But was it really all bad? Certainly not! It’s important to note that the Kyoto Protocol was the first internationally binding climate agreement. In many ways, it was ground-breaking. So perhaps it’s forgivable that targets were tentative, and the commitments were a little clumsy. Indeed, for many countries the Protocol ignited an unprecedented awareness of climate change and facilitated important global conversations surrounding the issue. Furthermore, experts argue that the Protocol helped boost countries’ domestic (national and regional) climate policies, along with increasing the emphasis on monitoring and overall reporting transparency for emissions. Additionally, the Protocol introduced an international carbon trading market, whereby countries can buy and sell carbon emission credits. Although carbon trading has its own issues and been subject to criticism, it’s still significant in that it was a major multinational emissions-reduction mechanism aimed at the global economy, which is by no means an easy feat. And regardless of how they did it, many of the parties to the Protocol managed to uphold their commitment, which is important because it showed that countries can take climate targets seriously and set a precedence for future treaties.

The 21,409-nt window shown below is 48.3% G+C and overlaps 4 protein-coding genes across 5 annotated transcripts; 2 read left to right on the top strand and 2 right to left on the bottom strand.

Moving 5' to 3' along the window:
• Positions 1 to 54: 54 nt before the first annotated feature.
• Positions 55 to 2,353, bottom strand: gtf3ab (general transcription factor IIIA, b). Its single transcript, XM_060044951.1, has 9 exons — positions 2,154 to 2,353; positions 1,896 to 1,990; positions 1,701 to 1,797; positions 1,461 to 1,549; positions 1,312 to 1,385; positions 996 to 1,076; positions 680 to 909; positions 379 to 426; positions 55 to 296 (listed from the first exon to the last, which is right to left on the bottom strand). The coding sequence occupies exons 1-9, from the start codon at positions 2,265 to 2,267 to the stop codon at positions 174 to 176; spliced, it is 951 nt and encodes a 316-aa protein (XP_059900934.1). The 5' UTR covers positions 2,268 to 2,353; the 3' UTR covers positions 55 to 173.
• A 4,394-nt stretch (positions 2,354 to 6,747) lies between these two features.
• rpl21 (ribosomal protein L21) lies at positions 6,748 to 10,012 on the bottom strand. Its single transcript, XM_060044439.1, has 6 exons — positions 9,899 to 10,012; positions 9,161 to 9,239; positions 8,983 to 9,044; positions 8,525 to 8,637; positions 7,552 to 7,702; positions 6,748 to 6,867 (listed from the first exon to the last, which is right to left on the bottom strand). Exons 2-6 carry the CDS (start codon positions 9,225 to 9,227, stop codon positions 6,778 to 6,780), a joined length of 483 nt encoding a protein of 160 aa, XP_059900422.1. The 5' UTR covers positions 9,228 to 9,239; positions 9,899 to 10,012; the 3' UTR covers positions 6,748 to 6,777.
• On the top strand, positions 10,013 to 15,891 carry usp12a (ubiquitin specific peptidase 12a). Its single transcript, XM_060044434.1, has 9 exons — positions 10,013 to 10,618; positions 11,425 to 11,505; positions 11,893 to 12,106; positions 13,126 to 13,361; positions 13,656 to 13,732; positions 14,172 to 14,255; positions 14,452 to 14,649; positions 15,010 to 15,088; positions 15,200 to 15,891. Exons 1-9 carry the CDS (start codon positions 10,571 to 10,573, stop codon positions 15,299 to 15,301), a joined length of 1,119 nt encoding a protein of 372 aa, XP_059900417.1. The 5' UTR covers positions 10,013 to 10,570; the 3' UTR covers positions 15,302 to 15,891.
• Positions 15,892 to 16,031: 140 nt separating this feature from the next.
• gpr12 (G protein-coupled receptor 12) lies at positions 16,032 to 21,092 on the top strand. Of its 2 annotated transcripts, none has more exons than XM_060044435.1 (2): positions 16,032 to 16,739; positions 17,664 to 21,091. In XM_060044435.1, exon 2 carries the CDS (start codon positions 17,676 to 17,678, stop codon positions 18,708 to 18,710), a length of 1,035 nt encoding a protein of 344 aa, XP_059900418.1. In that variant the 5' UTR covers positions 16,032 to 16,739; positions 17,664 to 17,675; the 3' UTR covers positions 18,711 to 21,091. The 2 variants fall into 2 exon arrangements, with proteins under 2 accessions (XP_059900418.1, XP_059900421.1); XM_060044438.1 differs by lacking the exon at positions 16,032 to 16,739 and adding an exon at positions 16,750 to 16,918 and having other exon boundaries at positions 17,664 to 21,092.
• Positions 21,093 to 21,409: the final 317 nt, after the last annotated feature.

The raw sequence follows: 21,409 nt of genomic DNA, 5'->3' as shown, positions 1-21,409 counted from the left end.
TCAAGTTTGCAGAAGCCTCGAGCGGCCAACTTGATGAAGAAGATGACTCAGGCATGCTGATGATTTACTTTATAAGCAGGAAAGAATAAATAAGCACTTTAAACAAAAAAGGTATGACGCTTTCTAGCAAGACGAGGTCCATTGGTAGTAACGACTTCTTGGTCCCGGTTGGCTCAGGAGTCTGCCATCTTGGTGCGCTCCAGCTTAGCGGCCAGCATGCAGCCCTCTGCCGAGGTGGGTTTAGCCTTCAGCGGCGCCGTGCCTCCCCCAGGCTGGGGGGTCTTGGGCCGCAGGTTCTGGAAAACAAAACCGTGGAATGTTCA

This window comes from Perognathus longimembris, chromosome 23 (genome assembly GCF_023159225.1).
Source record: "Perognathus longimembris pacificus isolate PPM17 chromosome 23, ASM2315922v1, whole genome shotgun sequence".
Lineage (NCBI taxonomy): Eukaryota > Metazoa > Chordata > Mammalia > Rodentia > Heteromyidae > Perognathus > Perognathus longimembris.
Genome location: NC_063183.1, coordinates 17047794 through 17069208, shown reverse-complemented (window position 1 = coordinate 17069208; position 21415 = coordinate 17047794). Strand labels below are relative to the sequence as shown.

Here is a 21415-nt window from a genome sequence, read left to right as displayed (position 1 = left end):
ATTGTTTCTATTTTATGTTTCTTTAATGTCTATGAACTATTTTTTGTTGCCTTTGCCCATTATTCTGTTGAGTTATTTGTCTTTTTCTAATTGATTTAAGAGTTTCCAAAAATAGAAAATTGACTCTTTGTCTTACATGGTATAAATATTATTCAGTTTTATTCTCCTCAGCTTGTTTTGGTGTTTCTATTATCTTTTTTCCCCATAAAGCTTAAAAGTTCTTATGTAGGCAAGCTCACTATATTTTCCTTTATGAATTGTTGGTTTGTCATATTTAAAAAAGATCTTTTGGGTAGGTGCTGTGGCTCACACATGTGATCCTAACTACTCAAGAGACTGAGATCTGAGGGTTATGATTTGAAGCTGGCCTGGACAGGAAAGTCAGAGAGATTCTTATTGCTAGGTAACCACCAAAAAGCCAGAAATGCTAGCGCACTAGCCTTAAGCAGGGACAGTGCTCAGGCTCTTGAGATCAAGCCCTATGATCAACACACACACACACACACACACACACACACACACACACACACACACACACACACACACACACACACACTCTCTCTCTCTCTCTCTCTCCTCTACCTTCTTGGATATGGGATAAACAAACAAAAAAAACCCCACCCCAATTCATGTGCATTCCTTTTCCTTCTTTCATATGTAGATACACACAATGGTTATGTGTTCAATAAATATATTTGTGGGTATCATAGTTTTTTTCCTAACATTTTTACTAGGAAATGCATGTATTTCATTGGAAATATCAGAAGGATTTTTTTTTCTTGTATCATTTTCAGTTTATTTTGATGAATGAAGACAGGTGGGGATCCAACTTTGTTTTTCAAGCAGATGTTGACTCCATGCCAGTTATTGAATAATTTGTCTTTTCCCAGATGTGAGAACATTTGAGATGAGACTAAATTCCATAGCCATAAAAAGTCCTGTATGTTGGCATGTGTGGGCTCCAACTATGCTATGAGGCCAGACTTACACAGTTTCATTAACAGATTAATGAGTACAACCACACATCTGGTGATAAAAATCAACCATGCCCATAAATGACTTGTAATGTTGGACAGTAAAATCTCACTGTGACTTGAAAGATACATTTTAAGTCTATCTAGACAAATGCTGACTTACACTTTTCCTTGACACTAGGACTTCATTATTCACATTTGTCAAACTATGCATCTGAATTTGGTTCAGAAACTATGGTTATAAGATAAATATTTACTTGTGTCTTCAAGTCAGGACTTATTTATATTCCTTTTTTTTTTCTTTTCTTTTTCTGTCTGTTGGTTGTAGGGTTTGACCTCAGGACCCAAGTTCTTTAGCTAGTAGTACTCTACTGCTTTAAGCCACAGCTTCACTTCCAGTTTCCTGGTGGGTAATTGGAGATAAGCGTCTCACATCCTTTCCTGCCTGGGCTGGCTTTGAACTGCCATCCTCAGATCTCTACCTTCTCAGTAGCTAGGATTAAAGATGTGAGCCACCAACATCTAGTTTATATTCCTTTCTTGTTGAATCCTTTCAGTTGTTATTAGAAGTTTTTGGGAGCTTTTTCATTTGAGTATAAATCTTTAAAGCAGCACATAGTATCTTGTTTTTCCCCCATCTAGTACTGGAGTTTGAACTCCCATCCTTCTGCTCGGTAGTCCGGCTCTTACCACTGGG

Arguably, what makes the Kyoto Protocol so significant (despite, and maybe even because of, its pitfalls) is that it laid the foundations for future international climate treaties. It was the first quantifiable, international emissions reduction plan – it showed that it is possible for climate commitments to be made on a global scale. And the failures of the Protocol have been an important learning curve that have put the world in the right direction. So perhaps the true power of the Kyoto Protocol is that it paved the way for what the Guardian called “the world’s greatest diplomatic success” – the Paris Agreement.